We won't go so far as to say that Beneteau has thrown traditional styling out the window. But with the 49, the company has certainly taken some basic elements of traditional yacht style and pushed them into the future.

On deck the boat provides the crew with a fine, stable and efficient sailing platform that also has a unique and dramatic look.

Down below, the new furniture style underscores the fact that this is not just another production sloop but is, instead, something of a statement about how the cruising life can be led-in comfort and style.

And then there is the little electrical panel. Instead of proclaiming its technical wizardry and snowing you with science, the little panel takes care of the technical side of cruising simply and efficiently so that you can get on with enjoying the cruising life. That is what modern cruising is all about.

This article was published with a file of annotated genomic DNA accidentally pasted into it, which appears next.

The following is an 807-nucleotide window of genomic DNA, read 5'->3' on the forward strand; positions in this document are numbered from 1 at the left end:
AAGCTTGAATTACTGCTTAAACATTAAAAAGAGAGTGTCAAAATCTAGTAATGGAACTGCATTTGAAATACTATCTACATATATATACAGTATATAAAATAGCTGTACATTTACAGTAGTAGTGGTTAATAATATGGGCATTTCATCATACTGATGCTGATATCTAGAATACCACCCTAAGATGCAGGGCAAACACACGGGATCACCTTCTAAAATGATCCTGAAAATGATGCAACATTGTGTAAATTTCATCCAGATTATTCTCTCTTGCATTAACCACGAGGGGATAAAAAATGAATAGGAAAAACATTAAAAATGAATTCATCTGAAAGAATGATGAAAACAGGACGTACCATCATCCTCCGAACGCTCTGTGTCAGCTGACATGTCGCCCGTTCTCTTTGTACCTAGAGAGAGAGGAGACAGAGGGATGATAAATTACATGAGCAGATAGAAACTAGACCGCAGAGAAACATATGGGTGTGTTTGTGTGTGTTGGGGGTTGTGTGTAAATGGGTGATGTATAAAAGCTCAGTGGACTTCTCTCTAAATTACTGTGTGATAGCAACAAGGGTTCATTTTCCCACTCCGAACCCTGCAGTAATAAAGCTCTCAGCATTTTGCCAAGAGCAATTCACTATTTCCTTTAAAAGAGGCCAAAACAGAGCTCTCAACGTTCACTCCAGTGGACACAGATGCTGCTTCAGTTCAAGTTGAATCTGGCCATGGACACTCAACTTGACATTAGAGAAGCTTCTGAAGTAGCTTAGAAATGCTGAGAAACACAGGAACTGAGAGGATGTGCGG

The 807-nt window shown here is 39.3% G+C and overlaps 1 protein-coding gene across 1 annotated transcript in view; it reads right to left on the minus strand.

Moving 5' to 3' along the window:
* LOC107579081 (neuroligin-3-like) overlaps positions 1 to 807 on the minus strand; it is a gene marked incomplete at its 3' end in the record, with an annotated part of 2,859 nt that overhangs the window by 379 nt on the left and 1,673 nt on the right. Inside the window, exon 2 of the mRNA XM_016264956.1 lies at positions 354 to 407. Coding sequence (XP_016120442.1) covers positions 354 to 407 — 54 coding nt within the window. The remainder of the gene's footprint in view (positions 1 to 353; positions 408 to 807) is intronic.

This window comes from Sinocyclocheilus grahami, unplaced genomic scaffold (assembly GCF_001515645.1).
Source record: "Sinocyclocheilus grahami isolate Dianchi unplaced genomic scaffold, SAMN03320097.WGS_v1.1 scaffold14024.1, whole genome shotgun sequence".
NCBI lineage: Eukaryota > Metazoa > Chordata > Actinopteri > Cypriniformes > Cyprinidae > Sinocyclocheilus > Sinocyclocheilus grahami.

LOA 48'5"
LWL 43'8"
Beam 14'6"
Draft (shoal) 5'9"
Draft (deep) 6'9"
Ballast (shaol) 9,480 lbs.
Ballast (deep) 8,270 lbs.
Displacement (shoal) 26,500 lbs.
Sail Area 1,210 sq. ft.
Fuel 63 gals.
Water 150 gals.
Auxiliary (diesel) 75 horsepower
Sail area/Displ. 21.78
Displ./Length 147
Length/Beam 2.96
Base Price $289,900